How dynamic do you intend to make the AI? Currently, there appear to be certain areas with natives and specific areas where snakes live and other creatures live?
We are Still working on improvements but we like the idea that specific types of animals and dangers are in specific areas, this way, the smart players can learn to avoid them or find an alternative.
Can you talk us through the creative process behind something like the worm infection? How does it go from an idea to implementation and where do you draw the line between realistic infection and fun gameplay system?
The rainforest is very inspiring and has a huge potential in terms of giving us ideas for a survival game. There’s a lot of natural, realistic and exotic dangers like parasites and worms. After a lot of research about this, we decide that things like these could even become our USP. On the other hand, it can be very risky having so much danger and we risked making players frustrated. The key was to find a good balance and through focus testing with lots of iterations of our current game, we feel we have created that balance and the features are ready to play.
The map is going to be very large and the gameplay realistic. In the Amazon itself the rivers are the highways so what types of transport will we be able to craft and how do you think a safer way to travel will affect the way people play the survival game?
In Green Hell, there’s no river system for fast travel. To be honest, we don’t plan to add rafts or similar for travel. It’s a slow paced game and we would like to stick with that.
You want to focus on the single player aspect of the game but many people are asking about multiplayer. When you see a feature requested so often is it hard to keep your original focus or are you influenced by what people are asking for now?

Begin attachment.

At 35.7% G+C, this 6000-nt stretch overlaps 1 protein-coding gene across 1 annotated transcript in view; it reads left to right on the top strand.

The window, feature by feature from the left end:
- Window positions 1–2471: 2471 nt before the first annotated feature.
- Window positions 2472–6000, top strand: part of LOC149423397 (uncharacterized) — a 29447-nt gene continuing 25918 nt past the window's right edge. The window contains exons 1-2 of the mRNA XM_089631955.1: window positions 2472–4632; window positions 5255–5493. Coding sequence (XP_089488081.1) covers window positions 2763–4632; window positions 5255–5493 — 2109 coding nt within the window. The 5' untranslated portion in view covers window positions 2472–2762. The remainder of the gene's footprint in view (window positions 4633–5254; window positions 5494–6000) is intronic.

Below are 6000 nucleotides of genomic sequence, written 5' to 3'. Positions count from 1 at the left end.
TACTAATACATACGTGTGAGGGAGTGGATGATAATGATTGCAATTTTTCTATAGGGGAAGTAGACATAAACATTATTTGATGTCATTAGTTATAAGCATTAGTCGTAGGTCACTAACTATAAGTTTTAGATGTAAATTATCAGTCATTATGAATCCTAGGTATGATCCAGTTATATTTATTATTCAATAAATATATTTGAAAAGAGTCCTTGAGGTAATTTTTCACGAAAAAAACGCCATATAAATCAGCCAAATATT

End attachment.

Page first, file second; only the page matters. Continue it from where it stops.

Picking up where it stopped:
In our Roadmap you can see that we plan to make co-op mode, a lot of people asked about it and we feel that surviving in the middle of the rainforest with friends will be very cool. We decided to add this mode just after full release. We don’t want to fail with our original plan where single player and story mode are the most important.
What changes do you think you will make to the survival aspect of the game given the initial feedback from a wider testing audience?
So far the main issues appear to be problems with the item spawn system and sanity, we actively follow threads on the Steam forum and then put plans in place to find the best solution for that issue. We of course still want to expand our survival features list, for example, the addition of fishing in the Water Update.
A fan question now, tempast2003 wanted to know
The survival system is very fun as it is, will there ever be options in the future to change the pace of survival with longer days and night progression? I feel at its current state the system is very good for a fast-paced game. However; if the player wanted to extend out the cycle of the day for a less rushed feel in more of a sandboxed style mode.
We made the night longer in previous updates. Yes, we’re going towards slow pacing and will continually tweak things to make it better and more playable.
Will there ever be a random chance mechanic to contract (a host of) different diseases from unsanitary activities like looting the bones from a rotting corpse or carrying around rotten meat? Would be great if symptom mimicked actual disease’s caught this way. Especially if they were animated as well :D.
Sounds good, we’ll think about it. The illness/diseases feature is something we would like to improve much more than now.